Reflections on 50 years in the Rabbinate

I was born in Bombay, India (now called Mumbai). I graduated with a Bachelor’s Degree in Psychology from St. Xavier’s College which is affiliated with the University of Bombay. Rabbi Hugo Gyrn, the first full time Rabbi in Mumbai, encouraged me to study at Hebrew Union College in Cincinnati.

As an undergraduate student I took an active leadership role in the Social Service League. We spent Saturday afternoons mixing milk powder with water and distributing this milk to children who lived with their families in ramshackle huts on the outskirts of a large cotton factory. In the summer we spent a week in a small village building a dirt road that would eventually connect the village to the nearest town. It was at this Jesuit College I was able to translate the values and ideals of Judaism into concrete action.

These experiences had a profound effect on my future rabbinic career. I was ordained at Hebrew Union College in 1966 with a Master’s Degree in Hebrew Letters. I was awarded the honorary Degree of Doctor of Divinity in 1991 for 25 years of rabbinic service.

My first pulpit was the Glasgow Reform Synagogue, the only Reform congregation in Scotland. Despite attacks and opposition from the Orthodox establishment, the congregation has grown. After this unique rabbinic experience I served as rabbi at two congregations in Western Pennsylvania, Beth Zion Temple in Johnstown and Temple Israel in Uniontown.

It was after ten years in the active rabbinate in Glasgow and Johnstown that I decided to practice what I had been preaching in the pulpit. As rabbi of a small congregation in Uniontown I was able to pursue many other professional and volunteer paths. I was appointed Administrator of the Fayette Mental Health/Mental Retardation Program (now called The Behavioral Health Administration). As a volunteer on the board and as the board president I discovered that Fayette County did not have many of the mandated services for people with disabilities.

With a Bachelor’s Degree in Psychology and a Master’s Degree in Hebrew Letters I assumed the challenging position of County Administrator. I taught myself the complex mental health system, proposal writing and the development of budgets of twelve million dollars. This enabled me to greatly expand the county program by establishing all the mandated residential and non-residential clinical services.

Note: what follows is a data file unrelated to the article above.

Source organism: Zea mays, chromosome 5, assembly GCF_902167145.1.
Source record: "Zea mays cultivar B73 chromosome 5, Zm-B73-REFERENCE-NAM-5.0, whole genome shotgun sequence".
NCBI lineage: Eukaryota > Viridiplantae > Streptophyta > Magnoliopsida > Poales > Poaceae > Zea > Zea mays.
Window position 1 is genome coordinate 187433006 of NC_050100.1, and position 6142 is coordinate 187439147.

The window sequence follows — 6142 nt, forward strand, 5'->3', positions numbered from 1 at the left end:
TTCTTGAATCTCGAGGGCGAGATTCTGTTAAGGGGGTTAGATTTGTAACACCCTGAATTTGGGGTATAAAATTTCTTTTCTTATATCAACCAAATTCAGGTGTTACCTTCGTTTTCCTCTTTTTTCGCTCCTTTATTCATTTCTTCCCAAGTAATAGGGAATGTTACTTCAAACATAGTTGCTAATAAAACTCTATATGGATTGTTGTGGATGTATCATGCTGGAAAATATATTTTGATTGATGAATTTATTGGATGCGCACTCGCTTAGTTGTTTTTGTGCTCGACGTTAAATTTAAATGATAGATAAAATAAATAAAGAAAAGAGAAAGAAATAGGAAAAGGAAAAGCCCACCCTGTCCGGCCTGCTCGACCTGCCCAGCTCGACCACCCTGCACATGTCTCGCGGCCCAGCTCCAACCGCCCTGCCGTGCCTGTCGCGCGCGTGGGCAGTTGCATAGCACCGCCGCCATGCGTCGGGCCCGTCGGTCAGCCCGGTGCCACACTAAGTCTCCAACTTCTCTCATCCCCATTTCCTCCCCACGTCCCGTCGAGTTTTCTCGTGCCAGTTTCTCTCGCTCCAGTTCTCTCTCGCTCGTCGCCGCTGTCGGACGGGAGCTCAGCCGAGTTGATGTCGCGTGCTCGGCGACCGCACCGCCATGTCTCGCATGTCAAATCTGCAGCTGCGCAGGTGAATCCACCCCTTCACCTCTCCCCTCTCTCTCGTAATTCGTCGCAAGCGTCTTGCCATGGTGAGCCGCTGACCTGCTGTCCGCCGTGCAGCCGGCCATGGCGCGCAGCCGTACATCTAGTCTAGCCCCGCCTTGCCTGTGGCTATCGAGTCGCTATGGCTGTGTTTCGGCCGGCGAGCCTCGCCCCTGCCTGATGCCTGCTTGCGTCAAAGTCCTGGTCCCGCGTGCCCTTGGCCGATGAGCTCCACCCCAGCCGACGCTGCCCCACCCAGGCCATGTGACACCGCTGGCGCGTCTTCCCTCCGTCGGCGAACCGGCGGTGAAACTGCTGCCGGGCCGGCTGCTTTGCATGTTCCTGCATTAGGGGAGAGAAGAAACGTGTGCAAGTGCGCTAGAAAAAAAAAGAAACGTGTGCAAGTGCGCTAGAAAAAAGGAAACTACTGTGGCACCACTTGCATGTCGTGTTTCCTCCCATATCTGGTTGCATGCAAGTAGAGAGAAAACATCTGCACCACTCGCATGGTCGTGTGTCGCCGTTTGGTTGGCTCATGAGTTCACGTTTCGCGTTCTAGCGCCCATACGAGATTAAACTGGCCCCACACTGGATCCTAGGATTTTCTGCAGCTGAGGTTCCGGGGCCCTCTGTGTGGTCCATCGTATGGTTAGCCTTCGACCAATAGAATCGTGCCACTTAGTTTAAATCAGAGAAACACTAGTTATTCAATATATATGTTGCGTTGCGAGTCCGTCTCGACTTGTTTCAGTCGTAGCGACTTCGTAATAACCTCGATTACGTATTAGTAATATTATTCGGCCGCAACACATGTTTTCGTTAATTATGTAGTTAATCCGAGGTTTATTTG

I served at Temple Israel in Uniontown for 27 years as Rabbi and 11 years as Rabbi Emeritus after retirement. I was Chaplain at Western Center in Canonsburg, Somerset State Hospital, State Correctional Institutes at Somerset, Waynesburg, Laurel Highlands and Fayette. I also served as Director of UVW Hillel, Spiritual Counselor at Albert Gallatin Home Care and Hospice. I was one of the founders and first Executive Director of Interfaith Volunteer Caregivers of Fayette which provides volunteer service to the frail elderly that enables them to stay in their homes rather than assisted living or nursing homes.

In Uniontown I was active in a number of social and civic organizations. I was President of Uniontown Area Clergy Association, Co-chair of the United Way of South Fayette, President of the Uniontown Rotary Club, Assistant Governor of Rotary District 7330, President of Executive Committee for Agency coordination, President of the MHMR Board, President of Interfaith Volunteer Caregivers of Fayette, Vice President/Treasurer of the Uniontown Jewish Community Center and an active member of the Fayette Lodge of B’nai B’rith.

While in Cincinnati I married Helaine Mazin of Louisville, Kentucky. We will celebrate our 54th anniversary in September. Our children Lisa Kaye and Braham Mazin were born in Paisley, Scotland. Lisa is married to Mark Chertok. They have two children, Adam David and Tova Rose. Our son, Rabbi Braham Mazin David, is married to Naomi Blumberg. They have two children, Asha Nissin and Avinoam Pukar.

Helaine and I now live in Pittsburgh and have become members of Rodef Shalom Congregation where we celebrated the 50th anniversary of my ordination at a special Shabbat Morning Service on June 18, 2016.                                                                                                                                                                                                                                                                                                                                                                                                                                                                                                                                       —

                                         Rabbi Sion David is celebrating 50 years in the Rabbinate.  He retired in 2014. 


2 replies on “Reflections on 50 years in the Rabbinate”

HellO Sion you probably won’t remember me but you were my rabbi in Glasgow 1968 when you visited me in hospital when my appendix burst I hope life is good for you kind regards mark grant

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